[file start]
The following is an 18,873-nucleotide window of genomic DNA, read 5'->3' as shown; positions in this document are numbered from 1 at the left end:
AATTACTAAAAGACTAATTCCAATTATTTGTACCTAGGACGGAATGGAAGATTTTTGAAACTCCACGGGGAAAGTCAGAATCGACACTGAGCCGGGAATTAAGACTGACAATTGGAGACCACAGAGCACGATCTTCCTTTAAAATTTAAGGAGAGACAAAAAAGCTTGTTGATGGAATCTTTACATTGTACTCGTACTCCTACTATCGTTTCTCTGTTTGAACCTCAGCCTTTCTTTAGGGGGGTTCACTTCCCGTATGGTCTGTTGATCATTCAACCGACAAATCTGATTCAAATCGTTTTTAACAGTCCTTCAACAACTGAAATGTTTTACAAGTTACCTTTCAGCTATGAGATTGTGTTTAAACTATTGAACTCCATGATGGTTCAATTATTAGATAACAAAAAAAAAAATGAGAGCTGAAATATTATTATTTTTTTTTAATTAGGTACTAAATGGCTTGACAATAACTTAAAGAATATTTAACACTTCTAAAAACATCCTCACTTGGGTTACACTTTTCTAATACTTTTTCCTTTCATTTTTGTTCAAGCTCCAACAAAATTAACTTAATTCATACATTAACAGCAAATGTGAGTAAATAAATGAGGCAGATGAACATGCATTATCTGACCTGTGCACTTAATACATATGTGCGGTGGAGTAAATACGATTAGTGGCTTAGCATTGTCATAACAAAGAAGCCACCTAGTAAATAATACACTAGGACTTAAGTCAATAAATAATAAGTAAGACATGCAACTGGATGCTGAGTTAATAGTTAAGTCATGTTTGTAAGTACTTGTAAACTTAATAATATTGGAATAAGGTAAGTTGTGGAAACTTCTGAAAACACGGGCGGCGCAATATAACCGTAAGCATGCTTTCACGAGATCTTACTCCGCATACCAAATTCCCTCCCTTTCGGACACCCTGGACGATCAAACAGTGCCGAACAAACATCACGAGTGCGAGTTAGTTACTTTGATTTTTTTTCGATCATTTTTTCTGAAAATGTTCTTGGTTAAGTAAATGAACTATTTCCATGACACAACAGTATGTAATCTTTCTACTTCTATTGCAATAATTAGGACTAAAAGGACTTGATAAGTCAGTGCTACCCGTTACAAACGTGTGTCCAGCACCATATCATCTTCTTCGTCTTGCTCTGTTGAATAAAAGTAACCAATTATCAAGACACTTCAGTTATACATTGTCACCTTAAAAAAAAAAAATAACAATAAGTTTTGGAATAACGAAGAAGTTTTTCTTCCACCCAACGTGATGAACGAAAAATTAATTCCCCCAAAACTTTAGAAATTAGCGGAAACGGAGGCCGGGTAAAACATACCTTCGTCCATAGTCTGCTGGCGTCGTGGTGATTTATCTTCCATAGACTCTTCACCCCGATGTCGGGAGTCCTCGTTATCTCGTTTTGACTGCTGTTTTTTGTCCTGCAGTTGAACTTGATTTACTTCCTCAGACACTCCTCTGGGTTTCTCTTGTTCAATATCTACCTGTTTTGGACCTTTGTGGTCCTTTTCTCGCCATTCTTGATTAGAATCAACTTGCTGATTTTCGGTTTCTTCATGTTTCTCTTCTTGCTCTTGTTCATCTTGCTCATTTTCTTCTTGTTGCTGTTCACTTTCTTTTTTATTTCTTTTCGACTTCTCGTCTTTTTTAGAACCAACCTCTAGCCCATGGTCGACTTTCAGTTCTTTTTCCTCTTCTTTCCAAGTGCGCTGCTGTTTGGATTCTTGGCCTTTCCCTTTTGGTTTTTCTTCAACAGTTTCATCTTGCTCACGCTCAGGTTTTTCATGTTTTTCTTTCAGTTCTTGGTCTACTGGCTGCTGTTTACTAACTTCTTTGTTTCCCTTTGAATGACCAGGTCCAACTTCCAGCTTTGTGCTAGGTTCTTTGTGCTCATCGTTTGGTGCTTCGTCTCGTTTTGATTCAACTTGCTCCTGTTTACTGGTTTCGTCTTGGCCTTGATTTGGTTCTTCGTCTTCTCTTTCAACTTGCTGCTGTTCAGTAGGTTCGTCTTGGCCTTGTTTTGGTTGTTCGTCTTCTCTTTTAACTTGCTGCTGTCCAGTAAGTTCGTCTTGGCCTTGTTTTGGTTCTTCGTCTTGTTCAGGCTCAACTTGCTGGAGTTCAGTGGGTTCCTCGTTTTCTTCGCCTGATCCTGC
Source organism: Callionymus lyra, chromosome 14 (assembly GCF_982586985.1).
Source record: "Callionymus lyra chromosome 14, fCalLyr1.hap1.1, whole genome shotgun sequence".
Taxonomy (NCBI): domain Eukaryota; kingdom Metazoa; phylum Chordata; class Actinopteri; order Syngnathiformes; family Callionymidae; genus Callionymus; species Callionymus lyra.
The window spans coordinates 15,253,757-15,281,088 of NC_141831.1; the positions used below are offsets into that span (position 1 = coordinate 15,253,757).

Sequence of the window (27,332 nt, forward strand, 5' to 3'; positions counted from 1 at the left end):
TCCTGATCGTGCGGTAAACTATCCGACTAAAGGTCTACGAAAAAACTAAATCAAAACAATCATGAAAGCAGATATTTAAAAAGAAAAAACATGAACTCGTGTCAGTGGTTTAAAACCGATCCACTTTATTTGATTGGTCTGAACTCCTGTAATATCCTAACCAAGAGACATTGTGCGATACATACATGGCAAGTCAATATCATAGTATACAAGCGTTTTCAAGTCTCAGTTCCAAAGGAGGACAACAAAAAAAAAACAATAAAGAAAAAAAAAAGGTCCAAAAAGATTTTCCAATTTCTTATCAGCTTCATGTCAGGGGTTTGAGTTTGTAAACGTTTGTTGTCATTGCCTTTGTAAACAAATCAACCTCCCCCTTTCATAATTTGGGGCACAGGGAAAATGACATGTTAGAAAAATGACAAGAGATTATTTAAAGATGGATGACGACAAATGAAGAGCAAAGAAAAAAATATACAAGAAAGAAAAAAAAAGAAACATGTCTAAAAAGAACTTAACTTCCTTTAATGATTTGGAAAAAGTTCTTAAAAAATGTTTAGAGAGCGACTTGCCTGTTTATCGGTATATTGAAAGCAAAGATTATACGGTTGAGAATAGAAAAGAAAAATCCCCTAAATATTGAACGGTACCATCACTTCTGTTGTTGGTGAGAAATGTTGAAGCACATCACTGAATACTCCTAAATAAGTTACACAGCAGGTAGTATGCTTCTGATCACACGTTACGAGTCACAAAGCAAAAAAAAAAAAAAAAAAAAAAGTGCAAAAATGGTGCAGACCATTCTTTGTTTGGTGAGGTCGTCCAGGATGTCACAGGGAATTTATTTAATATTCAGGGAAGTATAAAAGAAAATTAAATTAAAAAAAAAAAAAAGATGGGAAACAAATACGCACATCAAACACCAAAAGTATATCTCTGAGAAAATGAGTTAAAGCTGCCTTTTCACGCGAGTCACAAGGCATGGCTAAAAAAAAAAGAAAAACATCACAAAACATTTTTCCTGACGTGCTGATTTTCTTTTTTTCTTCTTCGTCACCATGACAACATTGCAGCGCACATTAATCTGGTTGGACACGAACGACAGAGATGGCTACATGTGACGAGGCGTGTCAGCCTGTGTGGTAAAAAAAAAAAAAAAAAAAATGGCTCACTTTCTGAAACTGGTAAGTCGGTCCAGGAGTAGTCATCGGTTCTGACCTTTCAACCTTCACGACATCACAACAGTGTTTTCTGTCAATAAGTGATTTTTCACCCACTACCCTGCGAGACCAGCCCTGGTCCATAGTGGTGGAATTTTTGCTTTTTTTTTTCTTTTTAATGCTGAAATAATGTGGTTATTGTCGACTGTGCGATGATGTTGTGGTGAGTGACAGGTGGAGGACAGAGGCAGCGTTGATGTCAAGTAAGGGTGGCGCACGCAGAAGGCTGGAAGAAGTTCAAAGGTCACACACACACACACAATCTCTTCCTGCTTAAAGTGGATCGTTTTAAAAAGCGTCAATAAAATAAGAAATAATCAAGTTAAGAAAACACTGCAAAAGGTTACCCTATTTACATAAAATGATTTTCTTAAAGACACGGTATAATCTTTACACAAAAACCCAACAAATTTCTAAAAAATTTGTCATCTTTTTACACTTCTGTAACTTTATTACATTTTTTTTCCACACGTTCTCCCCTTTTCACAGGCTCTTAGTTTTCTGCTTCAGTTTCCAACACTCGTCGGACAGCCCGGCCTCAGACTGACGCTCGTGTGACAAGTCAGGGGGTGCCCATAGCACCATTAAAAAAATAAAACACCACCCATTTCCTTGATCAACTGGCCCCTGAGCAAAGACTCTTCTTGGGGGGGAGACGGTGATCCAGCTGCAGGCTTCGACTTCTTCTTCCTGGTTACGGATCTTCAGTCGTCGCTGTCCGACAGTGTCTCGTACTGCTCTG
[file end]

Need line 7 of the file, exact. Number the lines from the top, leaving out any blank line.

Sequence of the window (27,332 nt, forward strand, 5' to 3'; positions counted from 1 at the left end):